As early as 1984, IWSA has been on the forefront of taking many green initiative on campus. This activity continues to date with new additions at frequent intervals.
Learning Garden 2018
On 5th June 2018, Environment Day, IWSA inaugurated its Learning Garden.
Planting a seed opens up a child’s intellect. Learning in the lap of nature is a unique way for the children to gain first hand experience of nature. Rapid urbanisation has alienated children and adults from nature and there are very few nearby places for children to observe, study and experiment with the flora and fauna. With this in mind IWSA has initiated a Learning Garden, which can serve as an outdoor, hands on science laboratory for students. Learning takes place best in a sensory environment. To make learning inclusive (for toddlers as well as the challenged, children, college students and elders), we are developing this garden to stimulate the various senses- touch, sound, taste, smell and sight. Garden based learning addresses several styles of learning. Non-readers and writers, slow learners and autistic children can bloom in the garden. Learning is more relevant and hands on in such a garden and is targeted to enrich an inquiring mind.
We have created miniature bio- geographical regions of India ( Western Ghats, Deccan Plateau, Gangetic plains etc), also world ecosystems like Rain forest, Desert, Coastal, Wetlands etc. Without travelling far, students can experience and experiment at IWSA.
Children can learn chemistry through composting, bio fuels, plant dyes and related, (all found at IWSA). Biology through sections on leaf / stem/ flower modification. Children learn about photosynthesis by observing the leaves in the garden as well as studying the chemical formulae in their text books. We have a section on prehistoric plants, showing how plants have adapted for survival whereas the mighty dinosaurs have gone extinct.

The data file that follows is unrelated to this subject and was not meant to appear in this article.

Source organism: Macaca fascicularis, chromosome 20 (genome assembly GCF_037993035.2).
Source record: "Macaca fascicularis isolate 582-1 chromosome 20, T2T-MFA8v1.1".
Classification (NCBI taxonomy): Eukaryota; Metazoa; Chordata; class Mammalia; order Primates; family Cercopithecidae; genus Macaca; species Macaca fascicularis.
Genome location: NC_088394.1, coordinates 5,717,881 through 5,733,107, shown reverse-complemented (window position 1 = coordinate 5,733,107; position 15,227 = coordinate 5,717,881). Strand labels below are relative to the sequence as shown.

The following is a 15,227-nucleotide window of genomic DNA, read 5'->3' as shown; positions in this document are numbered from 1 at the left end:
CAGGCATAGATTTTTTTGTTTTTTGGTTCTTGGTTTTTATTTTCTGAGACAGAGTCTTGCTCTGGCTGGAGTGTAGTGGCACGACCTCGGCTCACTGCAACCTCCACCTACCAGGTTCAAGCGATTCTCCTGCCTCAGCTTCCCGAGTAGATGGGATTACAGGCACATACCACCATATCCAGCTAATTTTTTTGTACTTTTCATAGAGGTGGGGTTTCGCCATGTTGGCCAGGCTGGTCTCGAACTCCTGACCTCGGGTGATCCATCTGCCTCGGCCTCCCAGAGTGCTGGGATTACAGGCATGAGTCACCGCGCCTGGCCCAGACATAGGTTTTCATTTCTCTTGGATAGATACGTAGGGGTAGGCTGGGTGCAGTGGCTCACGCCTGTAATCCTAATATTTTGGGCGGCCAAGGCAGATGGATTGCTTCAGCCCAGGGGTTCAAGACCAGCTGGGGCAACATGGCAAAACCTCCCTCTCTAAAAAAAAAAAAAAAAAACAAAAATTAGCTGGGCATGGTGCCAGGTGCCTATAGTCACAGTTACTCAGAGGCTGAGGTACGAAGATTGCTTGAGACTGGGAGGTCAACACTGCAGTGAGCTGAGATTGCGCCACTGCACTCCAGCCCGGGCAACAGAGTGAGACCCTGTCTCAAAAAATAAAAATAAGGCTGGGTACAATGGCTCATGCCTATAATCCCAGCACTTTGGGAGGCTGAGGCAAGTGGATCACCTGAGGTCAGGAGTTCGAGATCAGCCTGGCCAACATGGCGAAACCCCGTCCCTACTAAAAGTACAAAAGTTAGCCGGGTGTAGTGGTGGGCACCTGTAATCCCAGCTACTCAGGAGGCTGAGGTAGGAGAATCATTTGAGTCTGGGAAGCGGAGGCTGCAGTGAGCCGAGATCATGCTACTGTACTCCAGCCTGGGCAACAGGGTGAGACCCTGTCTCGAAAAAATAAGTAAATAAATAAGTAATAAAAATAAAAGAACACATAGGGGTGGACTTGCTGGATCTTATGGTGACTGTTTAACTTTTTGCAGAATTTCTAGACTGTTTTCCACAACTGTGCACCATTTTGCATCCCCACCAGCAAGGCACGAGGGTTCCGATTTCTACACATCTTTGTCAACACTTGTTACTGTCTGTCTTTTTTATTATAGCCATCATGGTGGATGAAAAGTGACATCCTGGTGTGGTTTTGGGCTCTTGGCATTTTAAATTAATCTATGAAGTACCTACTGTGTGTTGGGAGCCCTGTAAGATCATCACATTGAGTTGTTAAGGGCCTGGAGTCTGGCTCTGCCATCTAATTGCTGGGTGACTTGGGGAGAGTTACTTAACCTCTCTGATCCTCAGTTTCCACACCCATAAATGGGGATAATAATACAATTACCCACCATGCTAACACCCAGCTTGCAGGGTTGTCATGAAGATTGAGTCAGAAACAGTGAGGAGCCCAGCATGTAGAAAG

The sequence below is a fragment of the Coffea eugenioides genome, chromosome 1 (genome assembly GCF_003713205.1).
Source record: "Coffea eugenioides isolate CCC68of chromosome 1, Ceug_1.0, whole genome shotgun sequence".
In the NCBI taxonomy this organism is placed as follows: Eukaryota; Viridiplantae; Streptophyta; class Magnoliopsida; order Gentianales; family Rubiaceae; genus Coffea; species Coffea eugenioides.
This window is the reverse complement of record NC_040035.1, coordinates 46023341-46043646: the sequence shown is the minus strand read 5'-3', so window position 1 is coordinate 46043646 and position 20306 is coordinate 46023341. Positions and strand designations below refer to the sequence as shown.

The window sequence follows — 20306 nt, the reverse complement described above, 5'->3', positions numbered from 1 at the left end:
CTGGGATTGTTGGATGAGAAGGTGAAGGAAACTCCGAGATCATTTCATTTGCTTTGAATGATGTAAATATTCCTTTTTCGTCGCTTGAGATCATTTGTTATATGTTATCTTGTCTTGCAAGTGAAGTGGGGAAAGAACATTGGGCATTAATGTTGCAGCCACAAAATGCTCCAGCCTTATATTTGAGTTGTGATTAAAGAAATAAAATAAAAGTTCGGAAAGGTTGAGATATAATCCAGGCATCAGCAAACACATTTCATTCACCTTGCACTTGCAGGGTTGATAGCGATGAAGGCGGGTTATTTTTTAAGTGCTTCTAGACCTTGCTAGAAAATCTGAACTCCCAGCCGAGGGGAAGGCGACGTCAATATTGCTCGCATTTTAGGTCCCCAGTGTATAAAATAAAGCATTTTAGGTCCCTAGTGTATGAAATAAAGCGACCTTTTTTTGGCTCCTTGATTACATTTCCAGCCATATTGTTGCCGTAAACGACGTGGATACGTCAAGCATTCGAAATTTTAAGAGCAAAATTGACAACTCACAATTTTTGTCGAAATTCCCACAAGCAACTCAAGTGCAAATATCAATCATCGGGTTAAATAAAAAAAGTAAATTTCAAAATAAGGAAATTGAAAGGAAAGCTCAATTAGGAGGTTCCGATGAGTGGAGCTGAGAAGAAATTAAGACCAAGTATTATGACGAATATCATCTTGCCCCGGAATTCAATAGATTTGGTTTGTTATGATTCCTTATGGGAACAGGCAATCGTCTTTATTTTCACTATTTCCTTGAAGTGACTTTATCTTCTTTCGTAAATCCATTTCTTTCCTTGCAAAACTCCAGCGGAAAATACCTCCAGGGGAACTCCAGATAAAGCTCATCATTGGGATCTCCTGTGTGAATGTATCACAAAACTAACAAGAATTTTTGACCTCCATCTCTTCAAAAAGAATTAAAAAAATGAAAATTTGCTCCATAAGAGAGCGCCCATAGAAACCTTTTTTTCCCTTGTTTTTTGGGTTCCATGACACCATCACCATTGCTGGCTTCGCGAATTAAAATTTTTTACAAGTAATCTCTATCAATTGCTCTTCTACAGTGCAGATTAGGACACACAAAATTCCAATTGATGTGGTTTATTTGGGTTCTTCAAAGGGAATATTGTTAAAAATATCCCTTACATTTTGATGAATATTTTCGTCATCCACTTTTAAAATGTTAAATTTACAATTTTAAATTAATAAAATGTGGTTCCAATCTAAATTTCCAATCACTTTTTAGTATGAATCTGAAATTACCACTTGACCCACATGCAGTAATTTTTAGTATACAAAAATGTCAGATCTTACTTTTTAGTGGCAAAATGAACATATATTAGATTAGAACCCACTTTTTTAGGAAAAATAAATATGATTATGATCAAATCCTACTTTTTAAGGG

We have also set up a butterfly garden where children can study how plants and butterflies have co-evolved and how they are dependent on each other for survival.
IWSA garden is a menagerie of animal life– birds, bees, beetles, butterflies, lizards, frogs etc. The wild food plants section is a place where children can learn about forgotten foods, which have served Indians through millennia. Most Indian children across class lines suffer from ‘ Hidden Hunger’ or deficiency in micro nutrients. Indian diet was once varied and inclusive. Today we consume very few varieties of cereals, vegetables and fruits. We are trying to bring to light this forgotten knowledge of wild plants which are packed with nutritive and medicinal value.
Many school children have visited us to study the native butterflies and the plants which attract them. The Learning garden can be used for small projects by the children wherein they will observe, understand and relate to different aspects of their school curriculum.
The children are being trained to present their observations. This effort contributes to their knowledge and self confidence.